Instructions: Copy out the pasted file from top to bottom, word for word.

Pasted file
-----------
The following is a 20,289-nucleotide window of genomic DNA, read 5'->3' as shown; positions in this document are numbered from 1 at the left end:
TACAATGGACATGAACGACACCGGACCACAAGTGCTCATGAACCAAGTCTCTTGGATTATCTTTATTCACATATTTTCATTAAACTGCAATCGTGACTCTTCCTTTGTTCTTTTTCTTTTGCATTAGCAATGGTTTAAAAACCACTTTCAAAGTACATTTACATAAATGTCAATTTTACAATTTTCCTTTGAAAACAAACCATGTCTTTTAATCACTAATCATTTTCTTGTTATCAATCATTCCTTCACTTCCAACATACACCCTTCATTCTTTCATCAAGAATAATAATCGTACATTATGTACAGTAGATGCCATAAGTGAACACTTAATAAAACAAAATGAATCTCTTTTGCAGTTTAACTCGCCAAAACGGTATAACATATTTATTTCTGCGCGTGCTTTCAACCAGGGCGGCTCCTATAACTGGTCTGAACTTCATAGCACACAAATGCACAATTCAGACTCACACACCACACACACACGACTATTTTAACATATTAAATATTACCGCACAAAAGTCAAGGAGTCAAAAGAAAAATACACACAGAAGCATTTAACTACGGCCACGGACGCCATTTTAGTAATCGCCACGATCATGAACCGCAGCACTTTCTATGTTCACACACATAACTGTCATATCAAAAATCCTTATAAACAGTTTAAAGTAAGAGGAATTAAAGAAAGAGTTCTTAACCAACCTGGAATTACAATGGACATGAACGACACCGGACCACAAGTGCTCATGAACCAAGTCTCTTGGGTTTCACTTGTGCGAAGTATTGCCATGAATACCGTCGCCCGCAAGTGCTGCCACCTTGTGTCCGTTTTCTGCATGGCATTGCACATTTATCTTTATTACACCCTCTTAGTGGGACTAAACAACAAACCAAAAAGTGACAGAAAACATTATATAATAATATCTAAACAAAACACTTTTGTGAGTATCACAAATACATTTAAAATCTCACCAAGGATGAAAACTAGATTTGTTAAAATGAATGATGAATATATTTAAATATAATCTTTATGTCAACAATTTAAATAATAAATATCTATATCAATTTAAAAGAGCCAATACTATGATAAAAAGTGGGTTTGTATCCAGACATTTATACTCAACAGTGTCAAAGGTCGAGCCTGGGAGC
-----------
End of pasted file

The following is a 20,289-nucleotide window of genomic DNA, read 5'->3' as shown; positions in this document are numbered from 1 at the left end:
TACAATGGACATGAACGACACCGGACCACAAGTGCTCATGAACCAAGTCTCTTGGATTATCTTTATTCACATATTTTCATTAAACTGCAATCGTGACTCTTCCTTTGTTCTTTTTCTTTTGCATTAGCAATGGTTTAAAAACCACTTTCAAAGTACATTTACATAAATGTCAATTTTACAATTTTCCTTTGAAAACAAACCATGTCTTTTAATCACTAATCATTTTCTTGTTATCAATCATTCCTTCACTTCCAACATACACCCTTCATTCTTTCATCAAGAATAATAATCGTACATTATGTACAGTAGATGCCATAAGTGAACACTTAATAAAACAAAATGAATCTCTTTTGCAGTTTAACTCGCCAAAACGGTATAACATATTTATTTCTGCGCGTGCTTTCAACCAGGGCGGCTCCTATAACTGGTCTGAACTTCATAGCACACAAATGCACAATTCAGACTCACACACCACACACACACGACTATTTTAACATATTAAATATTACCGCACAAAAGTCAAGGAGTCAAAAGAAAAATACACACAGAAGCATTTAACTACGGCCACGGACGCCATTTTAGTAATCGCCACGATCATGAACCGCAGCACTTTCTATGTTCACACACATAACTGTCATATCAAAAATCCTTATAAACAGTTTAAAGTAAGAGGAATTAAAGAAAGAGTTCTTAACCAACCTGGAATTACAATGGACATGAACGACACCGGACCACAAGTGCTCATGAACCAAGTCTCTTGGGTTTCACTTGTGCGAAGTATTGCCATGAATACCGTCGCCCGCAAGTGCTGCCACCTTGTGTCCGTTTTCTGCATGGCATTGCACATTTATCTTTATTACACCCTCTTAGTGGGACTAAACAACAAACCAAAAAGTGACAGAAAACATTATATAATAATATCTAAACAAAACACTTTTGTGAGTATCACAAATACATTTAAAATCTCACCAAGGATGAAAACTAGATTTGTTAAAATGAATGATGAATATATTTAAATATAATCTTTATGTCAACAATTTAAATAATAAATATCTATATCAATTTAAAAGAGCCAATACTATGATAAAAAGTGGGTTTGTATCCAGACATTTATACTCAACAGTGTCAAAGGTCGAGCCTGGGAGC